The United Auto Workers (UAW) union and Stellantis have announced a preliminary agreement on a new contract

Business / Monday, 30 October 2023 14:53

The agreement, which still needs to be ratified by members, follows a six-week strike by over 14,000 workers at Stellantis assembly plants in Michigan and Ohio, as well as parts warehouses nationwide.

"We have once again achieved what just a few weeks ago we were told was impossible," said UAW President Sean Fein in a written statement. "Specifically, at Stellantis, we have not only secured a record contract but also begun to turn the tide in the war with the American working class."

The preliminary agreement is based on a 4.5-year term, similar to the deal reached with Ford earlier this week, as previously reported by CNBC.

Workers will return to work while the agreement goes through the ratification process, according to the UAW statement on Saturday.

"We look forward to the opportunity to welcome our 43,000 employees back to work and resume operations to serve our customers and execute our Dare Forward 2030 strategic plan to keep Stellantis at the forefront of innovation," said Mark Stewart, Chief Operating Officer of Stellantis North America, in a written statement on Saturday.

In a statement on Saturday evening, GM expressed disappointment in UAW's actions in light of the progress they have made in negotiations.

"We continue to negotiate with UAW in good faith, with our goal remaining to reach an agreement as quickly as possible," GM stated.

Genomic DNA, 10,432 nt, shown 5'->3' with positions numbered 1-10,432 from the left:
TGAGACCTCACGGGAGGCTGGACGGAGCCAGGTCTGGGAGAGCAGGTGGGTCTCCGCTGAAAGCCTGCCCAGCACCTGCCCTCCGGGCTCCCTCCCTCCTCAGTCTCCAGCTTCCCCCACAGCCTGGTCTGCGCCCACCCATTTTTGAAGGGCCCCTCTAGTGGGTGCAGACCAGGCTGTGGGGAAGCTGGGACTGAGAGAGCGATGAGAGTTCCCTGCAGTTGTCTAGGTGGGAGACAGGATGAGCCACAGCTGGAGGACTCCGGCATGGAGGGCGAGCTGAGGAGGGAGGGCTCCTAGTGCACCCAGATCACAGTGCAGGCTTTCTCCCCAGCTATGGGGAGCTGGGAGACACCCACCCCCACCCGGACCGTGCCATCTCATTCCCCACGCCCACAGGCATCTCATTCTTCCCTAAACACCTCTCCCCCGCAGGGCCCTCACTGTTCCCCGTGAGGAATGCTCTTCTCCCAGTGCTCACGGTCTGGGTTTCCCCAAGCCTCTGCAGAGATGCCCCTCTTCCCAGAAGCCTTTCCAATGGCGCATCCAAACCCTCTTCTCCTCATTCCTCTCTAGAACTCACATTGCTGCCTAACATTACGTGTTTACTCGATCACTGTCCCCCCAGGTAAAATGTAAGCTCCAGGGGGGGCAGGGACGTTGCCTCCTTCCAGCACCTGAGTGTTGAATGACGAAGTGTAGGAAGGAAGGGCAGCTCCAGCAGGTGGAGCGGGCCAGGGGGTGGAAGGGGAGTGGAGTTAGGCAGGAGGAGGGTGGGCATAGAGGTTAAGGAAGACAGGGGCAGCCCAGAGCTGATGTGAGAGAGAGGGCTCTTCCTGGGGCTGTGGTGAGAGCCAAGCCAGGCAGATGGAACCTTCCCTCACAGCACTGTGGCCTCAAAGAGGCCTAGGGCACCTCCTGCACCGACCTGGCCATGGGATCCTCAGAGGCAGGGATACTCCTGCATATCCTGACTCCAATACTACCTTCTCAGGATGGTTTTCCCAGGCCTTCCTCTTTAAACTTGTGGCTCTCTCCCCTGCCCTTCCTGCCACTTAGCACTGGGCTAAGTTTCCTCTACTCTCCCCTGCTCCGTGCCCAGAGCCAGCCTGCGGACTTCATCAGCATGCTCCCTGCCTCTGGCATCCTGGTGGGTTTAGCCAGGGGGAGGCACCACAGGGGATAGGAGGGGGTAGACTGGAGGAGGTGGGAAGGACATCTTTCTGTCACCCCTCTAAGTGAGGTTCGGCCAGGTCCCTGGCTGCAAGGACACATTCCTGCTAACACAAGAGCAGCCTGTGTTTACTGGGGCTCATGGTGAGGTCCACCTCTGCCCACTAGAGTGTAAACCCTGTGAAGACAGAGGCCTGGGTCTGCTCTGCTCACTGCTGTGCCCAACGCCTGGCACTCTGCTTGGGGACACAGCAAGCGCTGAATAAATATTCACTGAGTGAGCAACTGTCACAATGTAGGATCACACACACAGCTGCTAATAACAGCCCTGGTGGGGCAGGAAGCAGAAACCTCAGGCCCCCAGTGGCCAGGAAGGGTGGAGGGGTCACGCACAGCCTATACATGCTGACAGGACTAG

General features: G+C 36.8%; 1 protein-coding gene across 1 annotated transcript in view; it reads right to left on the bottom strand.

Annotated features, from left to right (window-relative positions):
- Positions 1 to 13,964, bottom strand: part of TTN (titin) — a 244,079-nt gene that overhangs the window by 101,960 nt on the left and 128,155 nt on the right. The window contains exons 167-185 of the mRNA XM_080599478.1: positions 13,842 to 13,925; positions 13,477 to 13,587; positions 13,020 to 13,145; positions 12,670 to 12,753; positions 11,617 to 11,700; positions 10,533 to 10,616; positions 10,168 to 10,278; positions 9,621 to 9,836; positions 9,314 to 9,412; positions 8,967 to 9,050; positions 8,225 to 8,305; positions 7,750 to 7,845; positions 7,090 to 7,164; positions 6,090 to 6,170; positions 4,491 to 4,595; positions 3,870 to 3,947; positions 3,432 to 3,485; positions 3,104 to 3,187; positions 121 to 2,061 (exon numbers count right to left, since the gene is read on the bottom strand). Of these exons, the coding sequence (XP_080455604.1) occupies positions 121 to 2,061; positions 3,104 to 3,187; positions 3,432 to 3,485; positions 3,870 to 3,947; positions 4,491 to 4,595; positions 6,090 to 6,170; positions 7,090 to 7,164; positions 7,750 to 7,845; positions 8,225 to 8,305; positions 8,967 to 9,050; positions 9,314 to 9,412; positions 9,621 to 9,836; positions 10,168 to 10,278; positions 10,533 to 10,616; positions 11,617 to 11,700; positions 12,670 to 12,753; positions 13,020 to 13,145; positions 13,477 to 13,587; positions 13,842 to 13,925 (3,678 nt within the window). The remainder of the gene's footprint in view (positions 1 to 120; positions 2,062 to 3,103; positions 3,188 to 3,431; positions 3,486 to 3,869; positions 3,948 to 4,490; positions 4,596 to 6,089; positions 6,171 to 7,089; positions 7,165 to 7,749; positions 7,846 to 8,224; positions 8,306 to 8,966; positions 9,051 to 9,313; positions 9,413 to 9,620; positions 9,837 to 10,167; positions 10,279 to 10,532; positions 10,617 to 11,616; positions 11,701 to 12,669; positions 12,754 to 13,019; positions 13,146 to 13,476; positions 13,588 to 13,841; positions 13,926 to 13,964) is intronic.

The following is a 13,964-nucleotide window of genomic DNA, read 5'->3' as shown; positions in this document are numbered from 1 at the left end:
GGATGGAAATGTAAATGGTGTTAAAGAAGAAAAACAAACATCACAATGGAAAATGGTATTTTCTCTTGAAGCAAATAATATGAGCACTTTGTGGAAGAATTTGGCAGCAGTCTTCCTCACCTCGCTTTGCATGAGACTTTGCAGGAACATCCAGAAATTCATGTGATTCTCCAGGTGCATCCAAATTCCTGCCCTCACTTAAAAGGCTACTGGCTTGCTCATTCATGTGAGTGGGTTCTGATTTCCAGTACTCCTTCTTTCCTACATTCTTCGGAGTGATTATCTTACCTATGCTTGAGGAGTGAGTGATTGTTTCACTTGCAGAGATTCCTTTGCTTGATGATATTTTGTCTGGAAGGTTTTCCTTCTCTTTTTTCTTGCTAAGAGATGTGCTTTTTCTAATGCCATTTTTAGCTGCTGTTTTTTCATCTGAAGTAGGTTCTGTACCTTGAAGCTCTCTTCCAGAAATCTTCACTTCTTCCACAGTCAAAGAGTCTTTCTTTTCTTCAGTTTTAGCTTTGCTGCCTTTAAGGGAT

About 40,000 UAW members have been on strike since their last contract with GM, Ford, and Stellantis expired on September 15. They have also shut down dozens of plants, including GM's full-size truck plant in Arlington, Texas, earlier this week.

UAW President Sean Fein said in a video message on Wednesday that this move is part of the strategy to conclude negotiations.

According to the UAW, the deal includes a 25% increase in base wages by April 2028, with starting wages exceeding $30 per hour.

The UAW said both the Ford and Stellantis deals include the right to strike if plants close.

"The agreement restores key benefits lost during the Great Recession, including cost-of-living adjustments and a three-year wage increase while also eliminating divisive wage tiers within the union," the UAW statement said.

The agreement must be ratified by UAW members before it becomes binding, and this process will take some time. On Sunday, Fein announced that the national committee would meet to review the deal with Ford. Afterward, local groups will consider it, and then members will vote on the proposed contract.

However, this offer means that Ford workers have left picket lines and will soon return to work.

Negotiations between the union and Stellantis have proven more contentious than talks with GM and Ford. Fein has repeatedly criticized Stellantis for what he called excessive profits and the CEO's salary. On Friday, he claimed on live television that the company was "lowballing" the union before tossing a stack of pages, which he said was Stellantis' proposal, into an office trash bin.

On Monday, Fein called on workers at Stellantis' Ram 1500 truck plant to go on strike. The company responded that it was "disappointed" by the move.

In his Saturday statement, President Joe Biden, who made history as the first sitting president to join a picket line, called the contract "innovative."

"This contract is evidence of the ability of unions and collective bargaining to create strong middle-class jobs while helping our most iconic American companies thrive," Biden said. "The final word on this tentative agreement will ultimately be with the members of the UAW at Stellantis in the coming days and weeks."